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OT relay coil snubber

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  • OT relay coil snubber

    Ok the classic way to prevent voltage spikes when turning off a relay coil is a parallel diode. I'm using a relay to switch mic level signals, and I want no induced signal at all from the relay coil. Rather than the diode, I'd put a capacitor across the coil terminals, then feed the voltage to it through a resistor. I realize this slows the action of the relay, but that doesn't matter- what does matter is that no transient signal is developed that could transfer to the mic input. The diode clamps the voltage spike, but it does so by shorting out a transient spike, which creates a current spike. I want to eliminate the spike entirely by allowing the relay a soft close and a soft open.

    These are 24 volt relays with 600 ohm coils, so 40 ma operating current. The switch controlling the relay will be in the same box as the relay and the input and output jacks. I'm thinking of using a 100 ohm resistor in series with the switch, and something like 10 uf cap across the relay coil.

    Have I just lost more neurons, or does this sound like it will work?
    I seldom do anything within the scope of logical reason and calculated cost/benefit, etc- I'm following my passion-

  • #2
    Won't happen just like that.

    You have energy stored in the coil, and when you open the switch, the stored energy has to go SOMEWHERE. So there is a transient.

    What you can do is minimize it.

    One way is to use a diode and add a resistor in series. That will get rid of the energy, but may be not much different from using only the coil resistance for a 600 ohm coil.

    If you are concerned about transient snap voltages, then put a capacitor either across the coil, or from coil to ground, with a resistor in series with the transistor driving the coil, to avoid a short circuit through the capacitor. Value should be enough to avoid damaging the transistor, but not enough to interfere with closing the relay.

    If you put the resistor in series with the capacitor, it will change the capacitor's action and permit some "snap" voltage change to occur.
    Last edited by J Tiers; 01-31-2021, 09:17 PM.
    2801 3147 6749 8779 4900 4900 4900

    Keep eye on ball.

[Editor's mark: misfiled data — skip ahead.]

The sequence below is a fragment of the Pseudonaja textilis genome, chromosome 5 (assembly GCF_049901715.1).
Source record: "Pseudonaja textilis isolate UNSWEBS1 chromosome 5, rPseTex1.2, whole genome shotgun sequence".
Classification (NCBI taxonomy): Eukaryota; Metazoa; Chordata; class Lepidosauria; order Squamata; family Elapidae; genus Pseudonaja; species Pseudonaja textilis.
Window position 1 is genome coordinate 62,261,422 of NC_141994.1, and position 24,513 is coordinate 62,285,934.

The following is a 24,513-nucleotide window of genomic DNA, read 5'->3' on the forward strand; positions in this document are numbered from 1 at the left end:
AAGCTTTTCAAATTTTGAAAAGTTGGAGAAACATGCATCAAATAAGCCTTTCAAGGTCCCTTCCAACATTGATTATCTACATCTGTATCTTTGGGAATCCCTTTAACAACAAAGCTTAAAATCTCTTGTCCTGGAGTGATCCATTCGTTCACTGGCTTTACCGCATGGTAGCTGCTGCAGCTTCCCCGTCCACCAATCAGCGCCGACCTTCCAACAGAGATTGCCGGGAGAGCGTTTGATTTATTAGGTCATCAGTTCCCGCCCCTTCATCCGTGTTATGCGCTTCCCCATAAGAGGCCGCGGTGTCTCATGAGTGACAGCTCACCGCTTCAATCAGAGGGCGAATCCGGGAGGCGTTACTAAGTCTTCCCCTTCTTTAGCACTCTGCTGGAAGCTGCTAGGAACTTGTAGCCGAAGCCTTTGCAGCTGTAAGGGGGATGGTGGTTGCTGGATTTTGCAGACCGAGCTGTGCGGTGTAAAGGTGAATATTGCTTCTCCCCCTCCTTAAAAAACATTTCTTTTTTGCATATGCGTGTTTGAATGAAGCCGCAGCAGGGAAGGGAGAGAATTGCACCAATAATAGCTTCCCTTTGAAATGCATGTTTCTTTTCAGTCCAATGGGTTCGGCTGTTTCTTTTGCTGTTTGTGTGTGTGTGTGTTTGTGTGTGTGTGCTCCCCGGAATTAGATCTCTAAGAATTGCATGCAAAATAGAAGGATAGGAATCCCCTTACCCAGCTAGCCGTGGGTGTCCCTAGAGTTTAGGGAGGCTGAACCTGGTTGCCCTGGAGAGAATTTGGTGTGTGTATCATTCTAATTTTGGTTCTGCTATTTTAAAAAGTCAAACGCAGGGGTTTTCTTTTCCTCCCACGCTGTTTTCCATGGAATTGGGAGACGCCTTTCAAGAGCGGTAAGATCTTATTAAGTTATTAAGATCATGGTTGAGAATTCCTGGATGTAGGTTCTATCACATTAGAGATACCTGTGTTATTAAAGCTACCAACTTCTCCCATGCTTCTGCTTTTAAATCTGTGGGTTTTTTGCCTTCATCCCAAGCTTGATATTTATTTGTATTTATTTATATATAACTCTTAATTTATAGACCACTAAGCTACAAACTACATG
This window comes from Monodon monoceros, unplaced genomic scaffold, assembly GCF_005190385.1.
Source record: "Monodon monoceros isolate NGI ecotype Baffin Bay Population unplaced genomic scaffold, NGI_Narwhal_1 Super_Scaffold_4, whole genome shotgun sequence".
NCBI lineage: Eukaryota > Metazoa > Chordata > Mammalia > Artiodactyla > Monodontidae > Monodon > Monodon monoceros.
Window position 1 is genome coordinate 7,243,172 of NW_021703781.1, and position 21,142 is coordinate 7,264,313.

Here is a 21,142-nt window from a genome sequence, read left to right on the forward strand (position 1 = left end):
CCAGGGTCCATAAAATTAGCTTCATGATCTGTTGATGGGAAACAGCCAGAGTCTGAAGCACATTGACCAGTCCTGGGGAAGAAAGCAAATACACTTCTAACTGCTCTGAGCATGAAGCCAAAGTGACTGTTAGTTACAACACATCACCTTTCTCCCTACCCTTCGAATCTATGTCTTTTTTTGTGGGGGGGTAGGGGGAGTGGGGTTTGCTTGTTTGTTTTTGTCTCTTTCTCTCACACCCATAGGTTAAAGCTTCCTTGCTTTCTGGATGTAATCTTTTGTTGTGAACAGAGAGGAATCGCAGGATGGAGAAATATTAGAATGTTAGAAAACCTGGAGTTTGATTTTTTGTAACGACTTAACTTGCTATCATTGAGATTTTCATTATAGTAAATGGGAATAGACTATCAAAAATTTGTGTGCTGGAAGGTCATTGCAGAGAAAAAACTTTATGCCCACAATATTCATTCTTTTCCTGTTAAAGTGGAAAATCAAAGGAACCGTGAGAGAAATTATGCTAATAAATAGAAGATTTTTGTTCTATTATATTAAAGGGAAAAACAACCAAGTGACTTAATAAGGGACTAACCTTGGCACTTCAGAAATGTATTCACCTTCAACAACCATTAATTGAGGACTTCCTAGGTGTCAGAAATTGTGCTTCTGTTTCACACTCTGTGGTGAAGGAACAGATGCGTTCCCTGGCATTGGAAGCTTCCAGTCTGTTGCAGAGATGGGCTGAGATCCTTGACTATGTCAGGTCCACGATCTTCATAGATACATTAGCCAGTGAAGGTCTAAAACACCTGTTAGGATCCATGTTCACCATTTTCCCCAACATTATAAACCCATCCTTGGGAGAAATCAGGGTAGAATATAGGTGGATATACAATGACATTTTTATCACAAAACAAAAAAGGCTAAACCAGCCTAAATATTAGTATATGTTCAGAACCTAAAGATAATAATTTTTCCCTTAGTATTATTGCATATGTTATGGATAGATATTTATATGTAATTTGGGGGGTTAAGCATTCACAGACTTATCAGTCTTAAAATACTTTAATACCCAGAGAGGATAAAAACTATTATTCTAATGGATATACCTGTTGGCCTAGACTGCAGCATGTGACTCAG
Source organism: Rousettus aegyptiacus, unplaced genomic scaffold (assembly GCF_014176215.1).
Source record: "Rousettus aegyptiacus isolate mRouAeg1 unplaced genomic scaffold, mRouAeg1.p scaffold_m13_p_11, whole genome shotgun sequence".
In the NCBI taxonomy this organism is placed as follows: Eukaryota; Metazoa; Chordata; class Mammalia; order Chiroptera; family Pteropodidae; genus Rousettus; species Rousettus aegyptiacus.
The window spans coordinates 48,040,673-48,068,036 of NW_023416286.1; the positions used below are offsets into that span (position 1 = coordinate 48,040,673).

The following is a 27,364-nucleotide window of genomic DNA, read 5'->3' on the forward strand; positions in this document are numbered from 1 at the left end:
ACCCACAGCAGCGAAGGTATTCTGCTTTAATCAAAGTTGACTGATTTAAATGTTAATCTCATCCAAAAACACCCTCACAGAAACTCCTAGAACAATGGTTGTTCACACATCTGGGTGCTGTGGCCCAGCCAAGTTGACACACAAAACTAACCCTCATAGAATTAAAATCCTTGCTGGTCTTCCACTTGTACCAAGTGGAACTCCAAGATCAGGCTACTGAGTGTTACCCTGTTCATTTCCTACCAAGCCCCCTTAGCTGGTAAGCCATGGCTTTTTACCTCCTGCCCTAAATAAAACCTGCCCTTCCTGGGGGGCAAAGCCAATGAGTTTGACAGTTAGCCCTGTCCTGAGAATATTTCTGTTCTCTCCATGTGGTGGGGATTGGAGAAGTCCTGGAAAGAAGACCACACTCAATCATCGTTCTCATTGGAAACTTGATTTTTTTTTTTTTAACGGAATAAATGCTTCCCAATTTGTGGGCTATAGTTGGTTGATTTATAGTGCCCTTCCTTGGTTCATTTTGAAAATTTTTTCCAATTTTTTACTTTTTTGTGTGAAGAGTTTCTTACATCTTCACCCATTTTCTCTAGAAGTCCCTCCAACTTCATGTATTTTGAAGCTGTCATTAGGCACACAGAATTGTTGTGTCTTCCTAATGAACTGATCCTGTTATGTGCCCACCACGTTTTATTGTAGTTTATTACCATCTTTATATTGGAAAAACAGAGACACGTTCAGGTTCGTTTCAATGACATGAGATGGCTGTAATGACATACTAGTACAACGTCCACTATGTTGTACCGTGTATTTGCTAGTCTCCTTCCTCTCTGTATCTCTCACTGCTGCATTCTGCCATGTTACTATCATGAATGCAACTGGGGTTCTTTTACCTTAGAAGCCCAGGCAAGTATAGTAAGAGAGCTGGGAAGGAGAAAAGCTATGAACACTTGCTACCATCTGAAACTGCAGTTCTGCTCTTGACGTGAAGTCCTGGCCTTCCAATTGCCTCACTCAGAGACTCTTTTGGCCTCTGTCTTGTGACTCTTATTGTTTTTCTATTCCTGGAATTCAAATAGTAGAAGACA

Hashim Khan


    It's just a box of rain, I don't know who put it there.

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    • #3
      Is there a reason you are using a magnetic relay rather than a semiconductor to do your switching?
      "A machinist's (WHAP!) best friend (WHAP! WHAP!) is his hammer. (WHAP!)" - Fred Tanner, foreman, Lunenburg Foundry and Engineering machine shop, circa 1979

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      • #4
        With Mic level signals it is going to be extremely hard to eliminate transient spikes while using a magnetic relay. The better way to do this would be to use either a semiconductor switch of which there are many available or if it works with your design idea, use a semiconductor attenuator. This would give you more options including variable level control. This is how professional mixer boards work today.
        Robin

        Happily working on my second million Gave up on the first

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        • #5
          Current day mixer boards are all digital, and have digital routing and so forth, up until (and in some cases even after) the signal leaves the mixer.

          It appears that this is not applicable to the OP's situation. With mic level signals, semiconductor switches are not too great. They really need line level, or at least something post preamp, to work decently.

          Ther IS a way to do this. Use an OPAMP to operate the coil, with transistor booster if needed. Make the opamp an integrator, with a capacitor as feedback. Size the input resistor so as to get a sufficiently slow transition.

          That will give a slow (you set the slew rate) increase of voltage, or decrease of voltage, and should work fine. You may need to put a diode in series with the coil if the opamp supply is bipolar.
          2801 3147 6749 8779 4900 4900 4900

          Keep eye on ball.
          Hashim Khan


          It's just a box of rain, I don't know who put it there.

          Comment


          • #6
            I wonder if putting a MOV across the coil will help.

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            • #7
              Yes, this is the much preferred way. You do not need to know a lot about circuit design, just find an appropriate IC and look at the application notes. In the past I have seen 4066s used for this, but I am sure there must be much better IC by now. Digi-Key and Mouser have search facilities that will make finding one easier.